Iran Focus: London, Aug. 31 Irans new hard-line President Mahmoud Ahmadinejad is planning to woo Iranian exiles living in the United States in his upcoming trip to New York for the opening ceremony of the United Nations General Assembly. Iran Focus
London, Aug. 31 Irans new hard-line President Mahmoud Ahmadinejad is planning to woo Iranian exiles living in the United States in his upcoming trip to New York for the opening ceremony of the United Nations General Assembly.
According to Irans new Foreign Minister Manouchehr Mottaki, Ahmadinejad recently told Tehrans ambassador to the UN to draw up a list of 100 different problems facing Iranian expatriates in the U.S., and Ahmadinejad would announce solutions to these problems during his visit.
Several sources inside Irans Foreign Ministry, where the staff have a very low view of their new minister as the man who was once the Revolutionary Guards liaison officer in the ministry, ridiculed the idea.
Ahmadinejad has very little understanding of the West, because he has spent very little time there and rarely interacted with Westerners, said a career diplomat in the ministry, who spoke on the condition of anonymity. So he thinks Iranians in New York would buy hollow populist propaganda, as some in the poor neighbourhoods of Tehran do. Hell have his comeuppance.
Ahmadinejad, who is still under U.S. investigation for his involvement in the 1979 U.S. hostage crisis in Tehran, is bringing along with him an entourage that includes officials with tainted pasts.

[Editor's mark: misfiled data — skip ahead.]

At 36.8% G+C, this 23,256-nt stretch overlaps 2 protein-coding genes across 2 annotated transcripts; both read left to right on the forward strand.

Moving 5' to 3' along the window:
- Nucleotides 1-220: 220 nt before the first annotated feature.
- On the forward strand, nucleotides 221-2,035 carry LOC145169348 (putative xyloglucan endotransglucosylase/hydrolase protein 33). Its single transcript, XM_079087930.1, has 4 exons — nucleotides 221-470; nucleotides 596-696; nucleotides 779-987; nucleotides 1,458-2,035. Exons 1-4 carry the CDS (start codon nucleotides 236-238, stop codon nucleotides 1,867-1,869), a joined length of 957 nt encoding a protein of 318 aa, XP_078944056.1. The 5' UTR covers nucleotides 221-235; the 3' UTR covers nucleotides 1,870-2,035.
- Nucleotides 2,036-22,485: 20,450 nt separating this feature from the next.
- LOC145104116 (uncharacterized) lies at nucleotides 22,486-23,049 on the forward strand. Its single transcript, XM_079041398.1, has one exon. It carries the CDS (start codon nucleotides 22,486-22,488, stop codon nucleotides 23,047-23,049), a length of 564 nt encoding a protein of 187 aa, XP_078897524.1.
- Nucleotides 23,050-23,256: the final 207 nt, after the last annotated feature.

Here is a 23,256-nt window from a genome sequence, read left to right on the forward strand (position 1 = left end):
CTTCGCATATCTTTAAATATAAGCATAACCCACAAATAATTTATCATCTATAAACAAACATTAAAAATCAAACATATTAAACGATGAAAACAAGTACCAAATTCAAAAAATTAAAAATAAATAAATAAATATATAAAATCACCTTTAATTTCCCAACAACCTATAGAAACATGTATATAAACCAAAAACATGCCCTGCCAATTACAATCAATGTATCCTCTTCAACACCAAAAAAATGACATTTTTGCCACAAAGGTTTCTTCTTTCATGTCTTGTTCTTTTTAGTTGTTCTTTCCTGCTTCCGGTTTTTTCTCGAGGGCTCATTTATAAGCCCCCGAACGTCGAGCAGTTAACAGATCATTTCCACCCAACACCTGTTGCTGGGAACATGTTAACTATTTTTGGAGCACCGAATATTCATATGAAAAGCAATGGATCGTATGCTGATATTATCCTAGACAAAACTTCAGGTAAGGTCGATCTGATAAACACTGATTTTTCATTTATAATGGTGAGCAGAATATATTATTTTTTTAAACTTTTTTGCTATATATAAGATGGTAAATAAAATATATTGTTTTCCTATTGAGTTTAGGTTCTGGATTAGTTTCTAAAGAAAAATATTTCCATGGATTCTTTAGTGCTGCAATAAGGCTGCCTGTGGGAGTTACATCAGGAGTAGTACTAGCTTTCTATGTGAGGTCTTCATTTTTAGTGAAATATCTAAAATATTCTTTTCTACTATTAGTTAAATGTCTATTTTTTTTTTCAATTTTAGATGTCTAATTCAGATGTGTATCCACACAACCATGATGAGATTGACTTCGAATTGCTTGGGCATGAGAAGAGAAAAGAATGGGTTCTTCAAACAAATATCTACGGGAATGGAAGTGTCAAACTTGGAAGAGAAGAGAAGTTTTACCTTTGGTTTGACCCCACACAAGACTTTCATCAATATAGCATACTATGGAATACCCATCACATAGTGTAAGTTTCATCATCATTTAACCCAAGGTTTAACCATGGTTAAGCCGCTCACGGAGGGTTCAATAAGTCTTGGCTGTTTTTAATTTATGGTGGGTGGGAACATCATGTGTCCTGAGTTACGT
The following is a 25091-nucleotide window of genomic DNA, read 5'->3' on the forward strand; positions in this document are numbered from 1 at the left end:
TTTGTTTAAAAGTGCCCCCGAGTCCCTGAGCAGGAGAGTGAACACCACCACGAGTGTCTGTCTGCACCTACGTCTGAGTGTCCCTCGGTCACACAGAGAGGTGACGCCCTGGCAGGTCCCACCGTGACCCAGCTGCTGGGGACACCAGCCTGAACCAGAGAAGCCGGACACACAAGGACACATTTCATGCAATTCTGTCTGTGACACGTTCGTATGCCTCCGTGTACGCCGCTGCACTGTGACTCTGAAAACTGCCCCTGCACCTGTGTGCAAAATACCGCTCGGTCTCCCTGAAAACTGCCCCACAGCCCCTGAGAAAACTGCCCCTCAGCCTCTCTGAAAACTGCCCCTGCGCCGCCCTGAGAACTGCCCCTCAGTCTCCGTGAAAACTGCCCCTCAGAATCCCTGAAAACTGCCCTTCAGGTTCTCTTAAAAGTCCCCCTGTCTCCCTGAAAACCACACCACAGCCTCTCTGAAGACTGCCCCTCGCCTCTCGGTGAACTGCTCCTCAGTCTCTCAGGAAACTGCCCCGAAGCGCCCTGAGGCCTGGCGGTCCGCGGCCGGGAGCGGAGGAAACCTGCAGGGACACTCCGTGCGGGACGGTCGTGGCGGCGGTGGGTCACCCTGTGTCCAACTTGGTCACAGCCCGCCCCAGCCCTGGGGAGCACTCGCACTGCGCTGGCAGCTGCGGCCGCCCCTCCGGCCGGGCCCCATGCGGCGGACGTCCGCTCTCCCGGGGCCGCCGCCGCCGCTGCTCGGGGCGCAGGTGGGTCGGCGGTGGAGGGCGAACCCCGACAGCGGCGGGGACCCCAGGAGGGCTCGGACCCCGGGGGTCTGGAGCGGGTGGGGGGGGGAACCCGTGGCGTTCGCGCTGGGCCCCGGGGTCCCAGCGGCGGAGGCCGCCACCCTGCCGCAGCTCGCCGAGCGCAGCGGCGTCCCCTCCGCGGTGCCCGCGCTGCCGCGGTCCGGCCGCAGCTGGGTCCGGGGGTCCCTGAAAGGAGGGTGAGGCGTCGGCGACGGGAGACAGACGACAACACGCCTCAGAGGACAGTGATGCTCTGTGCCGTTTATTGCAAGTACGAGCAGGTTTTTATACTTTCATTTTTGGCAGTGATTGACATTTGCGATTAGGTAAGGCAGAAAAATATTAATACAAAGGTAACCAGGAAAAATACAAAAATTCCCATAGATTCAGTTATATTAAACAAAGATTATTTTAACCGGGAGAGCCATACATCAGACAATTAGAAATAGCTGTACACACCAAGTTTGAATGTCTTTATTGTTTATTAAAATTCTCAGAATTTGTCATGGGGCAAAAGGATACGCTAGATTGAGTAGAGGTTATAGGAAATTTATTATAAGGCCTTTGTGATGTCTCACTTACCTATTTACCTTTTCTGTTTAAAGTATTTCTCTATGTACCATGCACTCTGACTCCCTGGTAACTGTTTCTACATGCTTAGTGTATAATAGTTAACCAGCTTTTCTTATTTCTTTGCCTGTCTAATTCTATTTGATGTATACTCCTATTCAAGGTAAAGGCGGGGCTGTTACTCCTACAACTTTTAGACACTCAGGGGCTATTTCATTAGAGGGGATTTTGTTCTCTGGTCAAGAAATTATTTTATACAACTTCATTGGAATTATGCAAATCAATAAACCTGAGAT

Manouchehr Mottaki, who will be accompanying the new president, was Irans ambassador to Ankara until 1989, when Turkish authorities asked him to leave after his involvement in the murder and kidnapping of dozens of Iranian dissidents was uncovered.
Others in the entourage include Mehdi Chemran, the ultra-Islamist chairman of Tehran City Council; Massoud Zaribafan, a member of the Tehran City Council; Elham Aminzadeh, a Majlis deputy from Tehran; Kamal Kharrazi, Irans former Foreign Minister; and Gholam-Hossein Elham, the presidents chief of staff.
It is expected that no Iranian reporters other than the official state television and radio broadcasting corporation would accompany Ahmadinejad, whose new nuclear proposal for the West is expected to be handed over while he is there.
Sources say that concern over security led to Ahmadinejads decision to stay at the residence of Irans ambassador to the UN in New York instead of staying at a hotel.
Meanwhile, Iranian exiles have announced that they plan to demonstrate against the presence of Ahmadinejad on U.S. soil, describing him as a former hostage-taker, executioner of dissidents, and mastermind behind many assassinations abroad.
The rally by the New York Committee against Ahmadinejad (NYCA) will take place in New York City on September 14, according to a statement on their website.